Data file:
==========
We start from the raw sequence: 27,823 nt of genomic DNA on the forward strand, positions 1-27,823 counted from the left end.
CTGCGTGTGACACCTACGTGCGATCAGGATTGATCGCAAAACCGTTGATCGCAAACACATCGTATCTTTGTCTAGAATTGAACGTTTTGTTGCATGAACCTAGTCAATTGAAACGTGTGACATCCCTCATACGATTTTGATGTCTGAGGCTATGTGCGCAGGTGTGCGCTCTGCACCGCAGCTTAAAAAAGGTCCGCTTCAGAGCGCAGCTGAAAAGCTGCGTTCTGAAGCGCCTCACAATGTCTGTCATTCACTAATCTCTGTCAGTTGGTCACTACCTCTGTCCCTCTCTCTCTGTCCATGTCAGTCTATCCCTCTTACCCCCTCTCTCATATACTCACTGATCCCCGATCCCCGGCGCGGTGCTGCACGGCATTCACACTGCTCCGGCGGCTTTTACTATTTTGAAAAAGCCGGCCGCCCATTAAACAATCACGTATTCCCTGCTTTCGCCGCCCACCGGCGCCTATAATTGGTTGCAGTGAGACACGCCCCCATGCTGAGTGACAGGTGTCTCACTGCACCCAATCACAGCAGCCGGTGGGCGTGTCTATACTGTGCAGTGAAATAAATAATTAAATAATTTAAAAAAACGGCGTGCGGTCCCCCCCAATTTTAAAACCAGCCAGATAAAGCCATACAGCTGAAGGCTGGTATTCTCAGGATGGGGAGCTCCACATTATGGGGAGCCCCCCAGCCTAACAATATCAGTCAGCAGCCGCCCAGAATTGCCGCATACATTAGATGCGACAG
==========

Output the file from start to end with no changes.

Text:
We start from the raw sequence: 27,823 nt of genomic DNA on the forward strand, positions 1-27,823 counted from the left end.
CTGCGTGTGACACCTACGTGCGATCAGGATTGATCGCAAAACCGTTGATCGCAAACACATCGTATCTTTGTCTAGAATTGAACGTTTTGTTGCATGAACCTAGTCAATTGAAACGTGTGACATCCCTCATACGATTTTGATGTCTGAGGCTATGTGCGCAGGTGTGCGCTCTGCACCGCAGCTTAAAAAAGGTCCGCTTCAGAGCGCAGCTGAAAAGCTGCGTTCTGAAGCGCCTCACAATGTCTGTCATTCACTAATCTCTGTCAGTTGGTCACTACCTCTGTCCCTCTCTCTCTGTCCATGTCAGTCTATCCCTCTTACCCCCTCTCTCATATACTCACTGATCCCCGATCCCCGGCGCGGTGCTGCACGGCATTCACACTGCTCCGGCGGCTTTTACTATTTTGAAAAAGCCGGCCGCCCATTAAACAATCACGTATTCCCTGCTTTCGCCGCCCACCGGCGCCTATAATTGGTTGCAGTGAGACACGCCCCCATGCTGAGTGACAGGTGTCTCACTGCACCCAATCACAGCAGCCGGTGGGCGTGTCTATACTGTGCAGTGAAATAAATAATTAAATAATTTAAAAAAACGGCGTGCGGTCCCCCCCAATTTTAAAACCAGCCAGATAAAGCCATACAGCTGAAGGCTGGTATTCTCAGGATGGGGAGCTCCACATTATGGGGAGCCCCCCAGCCTAACAATATCAGTCAGCAGCCGCCCAGAATTGCCGCATACATTAGATGCGACAG